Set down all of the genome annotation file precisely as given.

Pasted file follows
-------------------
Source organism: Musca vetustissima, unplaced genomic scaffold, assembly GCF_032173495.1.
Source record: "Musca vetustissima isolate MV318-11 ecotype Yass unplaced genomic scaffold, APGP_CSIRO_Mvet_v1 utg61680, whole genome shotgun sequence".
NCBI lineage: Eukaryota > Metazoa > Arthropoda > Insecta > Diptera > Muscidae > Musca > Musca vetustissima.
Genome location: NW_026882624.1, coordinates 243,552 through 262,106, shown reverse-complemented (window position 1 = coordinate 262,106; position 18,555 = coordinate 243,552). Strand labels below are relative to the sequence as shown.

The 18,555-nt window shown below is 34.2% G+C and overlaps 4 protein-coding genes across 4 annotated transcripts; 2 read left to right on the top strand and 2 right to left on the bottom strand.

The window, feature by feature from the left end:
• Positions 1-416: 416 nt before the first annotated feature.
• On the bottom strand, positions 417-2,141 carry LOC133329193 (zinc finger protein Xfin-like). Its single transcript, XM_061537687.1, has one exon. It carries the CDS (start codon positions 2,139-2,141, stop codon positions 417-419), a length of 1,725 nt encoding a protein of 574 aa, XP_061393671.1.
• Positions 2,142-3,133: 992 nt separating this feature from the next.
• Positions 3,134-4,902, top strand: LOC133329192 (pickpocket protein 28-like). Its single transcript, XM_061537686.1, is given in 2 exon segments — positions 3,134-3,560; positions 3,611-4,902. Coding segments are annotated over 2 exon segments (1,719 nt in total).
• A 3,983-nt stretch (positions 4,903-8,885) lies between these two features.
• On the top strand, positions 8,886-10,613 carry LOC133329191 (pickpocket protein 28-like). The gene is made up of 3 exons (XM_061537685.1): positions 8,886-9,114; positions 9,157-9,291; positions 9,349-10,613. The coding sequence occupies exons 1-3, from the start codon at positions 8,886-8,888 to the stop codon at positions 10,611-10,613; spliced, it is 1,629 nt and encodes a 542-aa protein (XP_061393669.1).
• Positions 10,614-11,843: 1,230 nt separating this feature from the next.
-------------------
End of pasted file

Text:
Source organism: Musca vetustissima, unplaced genomic scaffold, assembly GCF_032173495.1.
Source record: "Musca vetustissima isolate MV318-11 ecotype Yass unplaced genomic scaffold, APGP_CSIRO_Mvet_v1 utg61680, whole genome shotgun sequence".
NCBI lineage: Eukaryota > Metazoa > Arthropoda > Insecta > Diptera > Muscidae > Musca > Musca vetustissima.
Genome location: NW_026882624.1, coordinates 243,552 through 262,106, shown reverse-complemented (window position 1 = coordinate 262,106; position 18,555 = coordinate 243,552). Strand labels below are relative to the sequence as shown.

The 18,555-nt window shown below is 34.2% G+C and overlaps 4 protein-coding genes across 4 annotated transcripts; 2 read left to right on the top strand and 2 right to left on the bottom strand.

The window, feature by feature from the left end:
• Positions 1-416: 416 nt before the first annotated feature.
• On the bottom strand, positions 417-2,141 carry LOC133329193 (zinc finger protein Xfin-like). Its single transcript, XM_061537687.1, has one exon. It carries the CDS (start codon positions 2,139-2,141, stop codon positions 417-419), a length of 1,725 nt encoding a protein of 574 aa, XP_061393671.1.
• Positions 2,142-3,133: 992 nt separating this feature from the next.
• Positions 3,134-4,902, top strand: LOC133329192 (pickpocket protein 28-like). Its single transcript, XM_061537686.1, is given in 2 exon segments — positions 3,134-3,560; positions 3,611-4,902. Coding segments are annotated over 2 exon segments (1,719 nt in total).
• A 3,983-nt stretch (positions 4,903-8,885) lies between these two features.
• On the top strand, positions 8,886-10,613 carry LOC133329191 (pickpocket protein 28-like). The gene is made up of 3 exons (XM_061537685.1): positions 8,886-9,114; positions 9,157-9,291; positions 9,349-10,613. The coding sequence occupies exons 1-3, from the start codon at positions 8,886-8,888 to the stop codon at positions 10,611-10,613; spliced, it is 1,629 nt and encodes a 542-aa protein (XP_061393669.1).
• Positions 10,614-11,843: 1,230 nt separating this feature from the next.